Eyewitness News Reporter Walt Hunter is one of the market’s most outstanding investigative reporters. His hard-driving and in-depth reporting style has won him scores of awards and honors including 16 Philadelphia Emmy Awards, most recently the 2014 Emmy for “Crime News.” He also received a 2013 Emmy for coverage of “Hurricane Sandy,” along one for “Outstanding General Assignment Reporter.” Hunter has also been honored by the Pennsylvania Association of Broadcasters, the Associated Press and the Philadelphia Press Association. In 2007, he was inducted into the Broadcast Pioneers Hall of Fame.
Hunter joined CBS 3’s news team in 1980 covering the police beat, and since that time, has earned a reputation for breaking many of the Philadelphia area’s top stories. Hunter’s series of investigative reports on Joaquin Rivera, a beloved guidance counselor who died waiting for medical care at a hospital emergency room, prompted hearings by Philadelphia’s City Council. His exclusive reports about how confusion and mistakes kept lifesaving help from reaching a dying mother at Philadelphia International Airport also brought about major changes at the airport.
Hunter’s live radio broadcast on the funeral for murdered Philadelphia Police Officer John Pawlowski received the top award in 2010 for “Outstanding Radio Story” from the Pennsylvania Association of Broadcasters on Talk Radio 1210 WPHT, where for seven years, he co-hosted the popular weekly talk show, the “Crime Guys.”
A Philadelphia native, Hunter worked his way through college spending summers as
a deck hand on an oil barge at a Philadelphia refinery. He graduated from the University of Pennsylvania with a Bachelor of Arts degree in English.
He made his move to television following five years as the morning drive and police beat reporter for WCAU-AM, then an all news radio station. He also worked as a reporter for the Philadelphia Bulletin and The Main Line Times where at 23 he was the youngest managing editor in the history of the paper. In his spare time, Hunter is an avid railroad buff, golfer and runner. He served for 29 years as a volunteer firefighter in his community and continues to lend his advice and support to fire companies around the region.
There were smiles, hugs and tears as a young woman – for the first time – met the two police officers who saved her life weeks ago.
Some of those in closest contact with Scott Kelly are local researchers.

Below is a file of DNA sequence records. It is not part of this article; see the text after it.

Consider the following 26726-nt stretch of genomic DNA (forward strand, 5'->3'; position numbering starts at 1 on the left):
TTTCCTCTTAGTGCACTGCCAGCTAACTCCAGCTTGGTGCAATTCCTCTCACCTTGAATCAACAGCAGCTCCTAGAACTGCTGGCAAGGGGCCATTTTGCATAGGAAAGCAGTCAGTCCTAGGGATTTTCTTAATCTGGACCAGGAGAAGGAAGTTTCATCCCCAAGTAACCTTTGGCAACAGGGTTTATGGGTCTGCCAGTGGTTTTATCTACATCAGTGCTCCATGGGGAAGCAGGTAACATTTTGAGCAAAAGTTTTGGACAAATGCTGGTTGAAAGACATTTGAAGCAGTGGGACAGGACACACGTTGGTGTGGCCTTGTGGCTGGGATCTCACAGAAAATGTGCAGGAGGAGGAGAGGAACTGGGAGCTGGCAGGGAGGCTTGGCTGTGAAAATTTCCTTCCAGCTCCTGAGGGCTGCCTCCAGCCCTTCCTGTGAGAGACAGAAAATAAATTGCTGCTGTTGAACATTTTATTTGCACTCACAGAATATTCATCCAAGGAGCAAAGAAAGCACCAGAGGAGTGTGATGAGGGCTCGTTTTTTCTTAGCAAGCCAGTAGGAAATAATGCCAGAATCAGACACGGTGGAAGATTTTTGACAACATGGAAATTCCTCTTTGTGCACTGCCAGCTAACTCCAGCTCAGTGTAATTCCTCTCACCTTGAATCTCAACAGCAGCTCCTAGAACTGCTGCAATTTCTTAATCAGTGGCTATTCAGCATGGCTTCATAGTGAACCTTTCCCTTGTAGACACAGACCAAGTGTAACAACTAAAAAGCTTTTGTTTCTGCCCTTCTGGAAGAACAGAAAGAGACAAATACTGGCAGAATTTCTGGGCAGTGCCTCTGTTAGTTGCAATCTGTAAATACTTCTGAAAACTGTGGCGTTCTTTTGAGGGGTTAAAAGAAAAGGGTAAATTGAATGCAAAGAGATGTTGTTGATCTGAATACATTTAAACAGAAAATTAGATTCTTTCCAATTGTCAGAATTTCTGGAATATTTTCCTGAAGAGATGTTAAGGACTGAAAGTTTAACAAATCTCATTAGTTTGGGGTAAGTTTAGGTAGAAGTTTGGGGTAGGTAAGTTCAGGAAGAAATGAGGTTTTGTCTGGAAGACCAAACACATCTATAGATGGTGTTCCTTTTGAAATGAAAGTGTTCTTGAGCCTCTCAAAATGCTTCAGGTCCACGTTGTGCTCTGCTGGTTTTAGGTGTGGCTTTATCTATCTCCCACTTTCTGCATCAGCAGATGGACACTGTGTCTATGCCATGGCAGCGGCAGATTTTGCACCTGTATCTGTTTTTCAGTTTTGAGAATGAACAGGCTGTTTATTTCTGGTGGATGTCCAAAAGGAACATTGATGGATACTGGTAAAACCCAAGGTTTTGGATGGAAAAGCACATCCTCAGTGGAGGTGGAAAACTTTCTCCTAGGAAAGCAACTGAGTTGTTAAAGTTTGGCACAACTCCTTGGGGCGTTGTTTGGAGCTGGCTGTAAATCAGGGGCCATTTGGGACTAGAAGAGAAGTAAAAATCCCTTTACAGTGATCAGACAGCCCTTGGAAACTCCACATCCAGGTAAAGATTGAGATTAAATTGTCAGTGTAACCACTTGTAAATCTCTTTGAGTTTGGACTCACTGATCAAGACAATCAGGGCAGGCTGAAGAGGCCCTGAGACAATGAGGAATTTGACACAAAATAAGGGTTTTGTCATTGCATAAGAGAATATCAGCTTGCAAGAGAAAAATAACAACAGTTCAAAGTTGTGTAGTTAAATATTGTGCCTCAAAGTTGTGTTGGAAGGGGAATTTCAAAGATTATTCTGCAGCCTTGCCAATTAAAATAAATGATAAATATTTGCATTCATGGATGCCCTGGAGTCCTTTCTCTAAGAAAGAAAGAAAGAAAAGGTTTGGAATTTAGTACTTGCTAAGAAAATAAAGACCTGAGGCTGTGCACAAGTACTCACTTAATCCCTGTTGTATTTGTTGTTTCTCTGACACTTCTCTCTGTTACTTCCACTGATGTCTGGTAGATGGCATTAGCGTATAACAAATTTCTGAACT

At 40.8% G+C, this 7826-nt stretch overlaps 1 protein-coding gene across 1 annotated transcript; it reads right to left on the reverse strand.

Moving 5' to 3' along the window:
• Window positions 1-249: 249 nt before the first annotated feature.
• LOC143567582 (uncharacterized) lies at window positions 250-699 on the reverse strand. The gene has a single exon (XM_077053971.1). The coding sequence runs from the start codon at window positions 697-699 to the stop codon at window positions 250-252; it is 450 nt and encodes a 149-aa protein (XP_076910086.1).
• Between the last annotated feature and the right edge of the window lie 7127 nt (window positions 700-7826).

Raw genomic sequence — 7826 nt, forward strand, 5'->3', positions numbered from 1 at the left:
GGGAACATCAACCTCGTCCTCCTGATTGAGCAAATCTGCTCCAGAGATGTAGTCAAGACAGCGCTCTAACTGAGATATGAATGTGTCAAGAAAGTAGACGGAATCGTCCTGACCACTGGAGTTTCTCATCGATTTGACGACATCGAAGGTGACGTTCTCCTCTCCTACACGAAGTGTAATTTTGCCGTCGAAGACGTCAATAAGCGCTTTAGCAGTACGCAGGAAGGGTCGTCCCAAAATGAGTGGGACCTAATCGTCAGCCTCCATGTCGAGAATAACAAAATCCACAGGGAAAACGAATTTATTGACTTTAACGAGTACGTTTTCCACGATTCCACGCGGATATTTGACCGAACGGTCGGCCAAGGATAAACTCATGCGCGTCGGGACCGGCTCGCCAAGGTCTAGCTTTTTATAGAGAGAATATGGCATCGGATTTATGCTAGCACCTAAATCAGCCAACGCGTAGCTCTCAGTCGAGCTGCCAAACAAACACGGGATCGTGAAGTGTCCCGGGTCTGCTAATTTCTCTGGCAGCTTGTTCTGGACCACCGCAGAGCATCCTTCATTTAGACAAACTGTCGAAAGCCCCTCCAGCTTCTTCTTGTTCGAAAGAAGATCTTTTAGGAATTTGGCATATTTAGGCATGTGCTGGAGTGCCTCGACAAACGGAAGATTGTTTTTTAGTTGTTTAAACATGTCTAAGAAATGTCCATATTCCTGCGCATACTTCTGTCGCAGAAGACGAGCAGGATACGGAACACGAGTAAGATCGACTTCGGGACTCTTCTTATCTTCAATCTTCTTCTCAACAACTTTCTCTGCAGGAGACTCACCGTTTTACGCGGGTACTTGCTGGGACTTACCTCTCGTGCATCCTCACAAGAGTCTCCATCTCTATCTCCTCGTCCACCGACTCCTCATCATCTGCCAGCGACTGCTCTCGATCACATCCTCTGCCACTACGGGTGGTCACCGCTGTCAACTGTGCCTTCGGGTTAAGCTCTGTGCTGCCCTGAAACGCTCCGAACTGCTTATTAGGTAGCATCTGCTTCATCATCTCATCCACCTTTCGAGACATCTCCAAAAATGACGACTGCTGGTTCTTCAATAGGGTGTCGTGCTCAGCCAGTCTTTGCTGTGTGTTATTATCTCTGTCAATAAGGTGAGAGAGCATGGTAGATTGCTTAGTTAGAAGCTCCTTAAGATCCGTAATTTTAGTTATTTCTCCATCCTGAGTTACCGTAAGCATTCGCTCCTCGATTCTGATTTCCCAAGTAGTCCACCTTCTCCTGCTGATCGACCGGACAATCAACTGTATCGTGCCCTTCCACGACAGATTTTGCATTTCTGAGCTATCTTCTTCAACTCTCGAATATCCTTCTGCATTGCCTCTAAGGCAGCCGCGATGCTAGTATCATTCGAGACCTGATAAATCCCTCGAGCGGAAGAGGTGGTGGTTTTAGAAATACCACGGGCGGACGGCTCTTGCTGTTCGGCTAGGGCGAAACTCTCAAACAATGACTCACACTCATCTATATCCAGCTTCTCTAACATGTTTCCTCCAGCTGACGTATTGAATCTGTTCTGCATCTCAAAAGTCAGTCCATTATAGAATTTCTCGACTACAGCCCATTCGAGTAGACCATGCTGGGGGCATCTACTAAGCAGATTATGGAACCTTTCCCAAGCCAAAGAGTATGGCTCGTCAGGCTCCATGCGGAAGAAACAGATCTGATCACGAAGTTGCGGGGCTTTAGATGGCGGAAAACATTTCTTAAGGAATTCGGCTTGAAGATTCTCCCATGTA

Philadelphia and SEPTA Police are working together to combat an “after school” crime problem that has been growing for the past three months on Center City streets, near City Hall.
Officer Clare and his supervisor, Sgt. John Benit, explained that they heard a clicking at the door and, suddenly, there was the suspect, 28-year-old William Sides.
By early afternoon, most stretches of Routes 100 and 926 near the creek were reopening as the waters began receding.
As of now, no criminal charges have been filed in the incident.
On Tuesday at noon, there will be a moment of silence remembering the three firefighters who died in the February 24, 1991 12-alarm inferno that consumed much of the 1 Meridian High Rise, opposite City Hall.
District Attorney Seth Williams spoke publicly for the first time about the investigation.
Philadelphia Police are offering “broke” Kanye West a job.
Legal experts say while the “first ever” decision is expected to face legal challenges, it will be an important sign of where the growing battle between protecting privacy and providing protection is heading.
Cristy Conolly says when she boarded Frontier Airlines Flight 1017 Monday night for a flight to Tampa, along with her six-year-old daughter Laila who was ill, she had no idea what was ahead.
Radnor Township Police Lieutenant Chris Flanagan urged anyone on campus, who may still have LSD to turn it in immediately, no questions asked.
The officers explained how they instantly went into action.
A new report is casting a critical eye on a just abolished Philadelphia Fire Department policy.
As darkness fell, so did snow in Chester County.